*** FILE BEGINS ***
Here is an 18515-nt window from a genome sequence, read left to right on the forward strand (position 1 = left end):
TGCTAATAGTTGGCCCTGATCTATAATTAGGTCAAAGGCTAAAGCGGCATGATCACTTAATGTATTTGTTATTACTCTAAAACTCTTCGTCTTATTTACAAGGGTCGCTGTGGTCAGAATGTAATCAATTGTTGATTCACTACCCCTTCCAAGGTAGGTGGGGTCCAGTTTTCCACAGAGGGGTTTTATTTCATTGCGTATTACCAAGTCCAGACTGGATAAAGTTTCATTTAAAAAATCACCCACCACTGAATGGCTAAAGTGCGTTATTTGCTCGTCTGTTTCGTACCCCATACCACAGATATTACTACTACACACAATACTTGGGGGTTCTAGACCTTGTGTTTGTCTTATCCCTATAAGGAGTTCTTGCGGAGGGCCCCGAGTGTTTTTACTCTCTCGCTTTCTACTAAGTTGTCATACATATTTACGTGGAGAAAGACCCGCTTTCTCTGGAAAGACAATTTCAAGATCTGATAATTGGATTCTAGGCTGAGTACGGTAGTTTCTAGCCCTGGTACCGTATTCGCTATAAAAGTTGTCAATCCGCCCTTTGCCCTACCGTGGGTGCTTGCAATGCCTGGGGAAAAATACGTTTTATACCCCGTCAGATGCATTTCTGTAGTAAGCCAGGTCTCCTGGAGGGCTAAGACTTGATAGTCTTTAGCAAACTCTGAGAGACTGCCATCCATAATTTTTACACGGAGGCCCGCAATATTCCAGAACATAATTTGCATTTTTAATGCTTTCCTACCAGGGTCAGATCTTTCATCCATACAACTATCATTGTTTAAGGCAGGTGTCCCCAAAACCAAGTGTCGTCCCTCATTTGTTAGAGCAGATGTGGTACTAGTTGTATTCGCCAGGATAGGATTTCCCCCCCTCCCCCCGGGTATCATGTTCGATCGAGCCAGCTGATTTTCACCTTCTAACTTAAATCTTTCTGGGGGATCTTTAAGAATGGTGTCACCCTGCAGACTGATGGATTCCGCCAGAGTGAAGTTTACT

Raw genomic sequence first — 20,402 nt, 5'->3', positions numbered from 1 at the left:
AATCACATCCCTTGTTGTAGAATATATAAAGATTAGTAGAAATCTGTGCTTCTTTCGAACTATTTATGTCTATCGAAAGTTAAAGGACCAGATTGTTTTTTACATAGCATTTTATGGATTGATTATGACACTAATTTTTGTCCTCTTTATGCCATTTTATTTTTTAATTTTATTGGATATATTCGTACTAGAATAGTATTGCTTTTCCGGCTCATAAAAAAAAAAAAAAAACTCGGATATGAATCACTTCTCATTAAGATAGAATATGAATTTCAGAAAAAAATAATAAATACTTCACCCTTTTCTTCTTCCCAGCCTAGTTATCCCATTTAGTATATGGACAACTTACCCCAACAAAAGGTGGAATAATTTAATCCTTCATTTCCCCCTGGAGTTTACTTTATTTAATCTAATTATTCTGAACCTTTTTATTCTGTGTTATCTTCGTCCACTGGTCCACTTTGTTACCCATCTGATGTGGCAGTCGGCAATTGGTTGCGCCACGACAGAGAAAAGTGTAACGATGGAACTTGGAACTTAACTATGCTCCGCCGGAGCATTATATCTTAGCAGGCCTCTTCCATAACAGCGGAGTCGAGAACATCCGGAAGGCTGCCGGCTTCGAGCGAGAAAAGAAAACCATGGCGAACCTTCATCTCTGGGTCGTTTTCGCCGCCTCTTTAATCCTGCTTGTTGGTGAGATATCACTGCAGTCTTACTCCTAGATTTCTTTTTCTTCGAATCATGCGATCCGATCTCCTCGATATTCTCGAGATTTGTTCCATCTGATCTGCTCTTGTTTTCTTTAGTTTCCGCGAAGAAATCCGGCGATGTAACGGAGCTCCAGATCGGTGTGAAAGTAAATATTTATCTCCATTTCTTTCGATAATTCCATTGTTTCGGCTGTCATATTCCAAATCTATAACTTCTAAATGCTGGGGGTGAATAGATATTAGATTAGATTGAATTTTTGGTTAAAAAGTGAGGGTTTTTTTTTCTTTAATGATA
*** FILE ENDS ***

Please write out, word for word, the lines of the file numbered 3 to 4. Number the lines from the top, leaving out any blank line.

Raw genomic sequence first — 20,402 nt, 5'->3', positions numbered from 1 at the left:
AATCACATCCCTTGTTGTAGAATATATAAAGATTAGTAGAAATCTGTGCTTCTTTCGAACTATTTATGTCTATCGAAAGTTAAAGGACCAGATTGTTTTTTACATAGCATTTTATGGATTGATTATGACACTAATTTTTGTCCTCTTTATGCCATTTTATTTTTTAATTTTATTGGATATATTCGTACTAGAATAGTATTGCTTTTCCGGCTCATAAAAAAAAAAAAAAAACTCGGATATGAATCACTTCTCATTAAGATAGAATATGAATTTCAGAAAAAAATAATAAATACTTCACCCTTTTCTTCTTCCCAGCCTAGTTATCCCATTTAGTATATGGACAACTTACCCCAACAAAAGGTGGAATAATTTAATCCTTCATTTCCCCCTGGAGTTTACTTTATTTAATCTAATTATTCTGAACCTTTTTATTCTGTGTTATCTTCGTCCACTGGTCCACTTTGTTACCCATCTGATGTGGCAGTCGGCAATTGGTTGCGCCACGACAGAGAAAAGTGTAACGATGGAACTTGGAACTTAACTATGCTCCGCCGGAGCATTATATCTTAGCAGGCCTCTTCCATAACAGCGGAGTCGAGAACATCCGGAAGGCTGCCGGCTTCGAGCGAGAAAAGAAAACCATGGCGAACCTTCATCTCTGGGTCGTTTTCGCCGCCTCTTTAATCCTGCTTGTTGGTGAGATATCACTGCAGTCTTACTCCTAGATTTCTTTTTCTTCGAATCATGCGATCCGATCTCCTCGATATTCTCGAGATTTGTTCCATCTGATCTGCTCTTGTTTTCTTTAGTTTCCGCGAAGAAATCCGGCGATGTAACGGAGCTCCAGATCGGTGTGAAAGTAAATATTTATCTCCATTTCTTTCGATAATTCCATTGTTTCGGCTGTCATATTCCAAATCTATAACTTCTAAATGCTGGGGGTGAATAGATATTAGATTAGATTGAATTTTTGGTTAAAAAGTGAGGGTTTTTTTTTCTTTAATGATA